Sometimes you’ll hear something that’s critical and [he’s like] ‘Hey they don’t have all the facts.’ And you can’t give them all the facts, you almost have to bite your tongue and keep things a little close to the vest. Plus I think the culture of baseball is you play everyday, it’s not like football—football is very guarded. Hockey is very guarded even though they play a lot. You know, a guy has a broken leg I hockey and they say it’s an upper torso injury. You could never get away with that in baseball.
Every Sunday, Tom Brady is a probable, you know? So I think baseball, the tradition is there’s been so much written about it and so much information that you can’t be as guarded. And you try to be as honest as you can and give as much information as you can, but I think the press has to respect the times you can’t say a lot of things.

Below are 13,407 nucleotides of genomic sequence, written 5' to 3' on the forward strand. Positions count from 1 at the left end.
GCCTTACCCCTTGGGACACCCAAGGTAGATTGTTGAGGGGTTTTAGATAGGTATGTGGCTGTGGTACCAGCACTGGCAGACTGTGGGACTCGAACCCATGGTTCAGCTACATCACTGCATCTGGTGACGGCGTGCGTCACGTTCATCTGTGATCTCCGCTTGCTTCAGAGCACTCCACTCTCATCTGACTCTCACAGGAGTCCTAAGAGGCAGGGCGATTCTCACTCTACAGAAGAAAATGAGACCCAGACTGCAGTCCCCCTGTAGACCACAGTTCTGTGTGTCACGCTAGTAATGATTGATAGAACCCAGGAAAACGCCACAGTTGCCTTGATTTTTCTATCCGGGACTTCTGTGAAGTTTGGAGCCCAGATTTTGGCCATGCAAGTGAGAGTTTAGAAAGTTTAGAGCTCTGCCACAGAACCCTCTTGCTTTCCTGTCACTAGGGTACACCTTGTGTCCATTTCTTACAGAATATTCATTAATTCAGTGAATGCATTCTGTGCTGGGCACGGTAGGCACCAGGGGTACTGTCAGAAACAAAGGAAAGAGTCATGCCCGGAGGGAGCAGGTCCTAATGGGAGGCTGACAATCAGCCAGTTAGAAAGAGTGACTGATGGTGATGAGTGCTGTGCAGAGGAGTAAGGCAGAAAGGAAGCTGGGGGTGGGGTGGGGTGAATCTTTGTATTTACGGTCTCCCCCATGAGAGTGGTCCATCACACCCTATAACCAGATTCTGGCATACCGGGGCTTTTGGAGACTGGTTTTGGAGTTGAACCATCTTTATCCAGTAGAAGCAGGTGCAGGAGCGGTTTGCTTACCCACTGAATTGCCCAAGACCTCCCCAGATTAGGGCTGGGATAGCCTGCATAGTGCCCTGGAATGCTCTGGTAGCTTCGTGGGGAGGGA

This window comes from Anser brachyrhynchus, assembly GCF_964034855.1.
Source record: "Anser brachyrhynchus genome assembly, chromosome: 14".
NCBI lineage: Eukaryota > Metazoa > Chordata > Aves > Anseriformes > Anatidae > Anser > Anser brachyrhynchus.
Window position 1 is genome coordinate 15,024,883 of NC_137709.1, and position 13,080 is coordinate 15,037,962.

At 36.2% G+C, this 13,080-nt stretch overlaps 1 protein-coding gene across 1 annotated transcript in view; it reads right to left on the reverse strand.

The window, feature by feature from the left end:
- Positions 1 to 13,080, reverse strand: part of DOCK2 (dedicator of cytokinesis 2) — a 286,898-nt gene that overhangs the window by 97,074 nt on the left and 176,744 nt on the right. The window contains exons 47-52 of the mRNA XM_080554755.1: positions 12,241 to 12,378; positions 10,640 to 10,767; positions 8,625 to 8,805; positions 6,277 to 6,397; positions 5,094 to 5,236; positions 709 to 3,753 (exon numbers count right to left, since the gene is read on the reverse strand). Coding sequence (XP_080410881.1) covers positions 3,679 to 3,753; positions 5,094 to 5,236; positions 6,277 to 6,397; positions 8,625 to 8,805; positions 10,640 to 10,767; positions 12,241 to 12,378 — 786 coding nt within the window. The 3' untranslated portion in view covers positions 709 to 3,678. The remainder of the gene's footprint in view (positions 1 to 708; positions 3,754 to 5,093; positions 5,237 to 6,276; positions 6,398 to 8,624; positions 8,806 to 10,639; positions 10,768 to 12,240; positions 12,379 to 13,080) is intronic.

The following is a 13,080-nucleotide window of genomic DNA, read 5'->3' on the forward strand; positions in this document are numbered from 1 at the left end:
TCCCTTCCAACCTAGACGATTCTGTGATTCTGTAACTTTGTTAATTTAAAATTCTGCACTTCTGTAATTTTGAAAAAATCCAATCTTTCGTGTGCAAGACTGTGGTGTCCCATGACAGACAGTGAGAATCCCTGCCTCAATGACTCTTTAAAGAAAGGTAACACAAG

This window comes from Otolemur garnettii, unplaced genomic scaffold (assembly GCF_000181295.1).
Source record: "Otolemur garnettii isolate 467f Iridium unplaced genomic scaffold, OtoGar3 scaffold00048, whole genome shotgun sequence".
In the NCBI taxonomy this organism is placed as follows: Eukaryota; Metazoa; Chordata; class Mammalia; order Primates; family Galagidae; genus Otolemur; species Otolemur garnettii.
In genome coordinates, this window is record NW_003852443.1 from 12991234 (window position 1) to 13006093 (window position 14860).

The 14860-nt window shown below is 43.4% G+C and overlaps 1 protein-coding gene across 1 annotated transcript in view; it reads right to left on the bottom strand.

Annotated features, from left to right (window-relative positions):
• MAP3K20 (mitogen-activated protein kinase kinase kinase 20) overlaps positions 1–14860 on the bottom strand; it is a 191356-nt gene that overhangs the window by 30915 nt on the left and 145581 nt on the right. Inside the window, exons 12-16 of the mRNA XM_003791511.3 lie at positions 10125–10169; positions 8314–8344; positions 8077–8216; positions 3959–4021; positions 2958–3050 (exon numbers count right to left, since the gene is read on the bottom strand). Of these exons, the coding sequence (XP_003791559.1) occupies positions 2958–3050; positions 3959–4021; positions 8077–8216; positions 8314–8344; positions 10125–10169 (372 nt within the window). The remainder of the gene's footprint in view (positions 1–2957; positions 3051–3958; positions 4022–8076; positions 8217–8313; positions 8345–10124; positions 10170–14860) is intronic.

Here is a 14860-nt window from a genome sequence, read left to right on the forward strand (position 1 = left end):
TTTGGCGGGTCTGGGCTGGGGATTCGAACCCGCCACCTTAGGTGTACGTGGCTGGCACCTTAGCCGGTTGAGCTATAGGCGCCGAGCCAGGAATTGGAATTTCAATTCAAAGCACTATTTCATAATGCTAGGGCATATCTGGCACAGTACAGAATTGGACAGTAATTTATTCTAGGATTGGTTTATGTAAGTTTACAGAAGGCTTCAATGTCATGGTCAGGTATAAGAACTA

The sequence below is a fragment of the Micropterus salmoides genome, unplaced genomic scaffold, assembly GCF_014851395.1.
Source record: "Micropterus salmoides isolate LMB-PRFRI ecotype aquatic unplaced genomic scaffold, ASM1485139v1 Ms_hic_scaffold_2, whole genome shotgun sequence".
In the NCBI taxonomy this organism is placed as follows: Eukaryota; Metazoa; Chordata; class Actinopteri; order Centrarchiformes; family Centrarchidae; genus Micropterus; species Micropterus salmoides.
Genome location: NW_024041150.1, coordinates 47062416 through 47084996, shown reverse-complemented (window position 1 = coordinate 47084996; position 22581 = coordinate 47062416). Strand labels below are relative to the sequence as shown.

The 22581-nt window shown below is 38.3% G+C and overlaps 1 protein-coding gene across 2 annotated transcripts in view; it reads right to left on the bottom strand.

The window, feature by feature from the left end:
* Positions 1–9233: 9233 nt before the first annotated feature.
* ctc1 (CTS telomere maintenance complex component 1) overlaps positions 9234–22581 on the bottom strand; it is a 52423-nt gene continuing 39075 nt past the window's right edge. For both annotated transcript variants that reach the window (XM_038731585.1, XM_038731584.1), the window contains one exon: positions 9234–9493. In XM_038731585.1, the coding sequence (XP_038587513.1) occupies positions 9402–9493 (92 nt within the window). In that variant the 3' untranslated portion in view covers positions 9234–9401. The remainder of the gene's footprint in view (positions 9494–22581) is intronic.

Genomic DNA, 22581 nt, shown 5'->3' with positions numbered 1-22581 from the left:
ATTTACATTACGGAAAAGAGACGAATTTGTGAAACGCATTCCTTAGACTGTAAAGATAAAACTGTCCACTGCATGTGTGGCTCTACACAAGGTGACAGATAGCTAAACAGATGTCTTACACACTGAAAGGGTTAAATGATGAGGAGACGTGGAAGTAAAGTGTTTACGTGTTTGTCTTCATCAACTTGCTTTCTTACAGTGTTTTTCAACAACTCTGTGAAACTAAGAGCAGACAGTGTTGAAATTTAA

What did you think about the coverage of Theo’s resignation and his return?
I thought it was overboard, but I understand why it was. You have to understand: One thing I know, living here and coming from here, is you could write about the Red Sox everyday and people are going to read about it. People are infatuated with the Red Sox, and I think it’s that infatuation that spurs those articles. So you can’t blame the papers for writing it. For me, personally, you just get to a point where, OK, we know he’s not coming back. But I don’t think the general public thinks like that. They crave Red Sox coverage.
I remember seeing you at the Hot Stove/Cool Music concert in January and fielding some pretty interesting questions. Do you think that symbolizes the passion of Boston fans?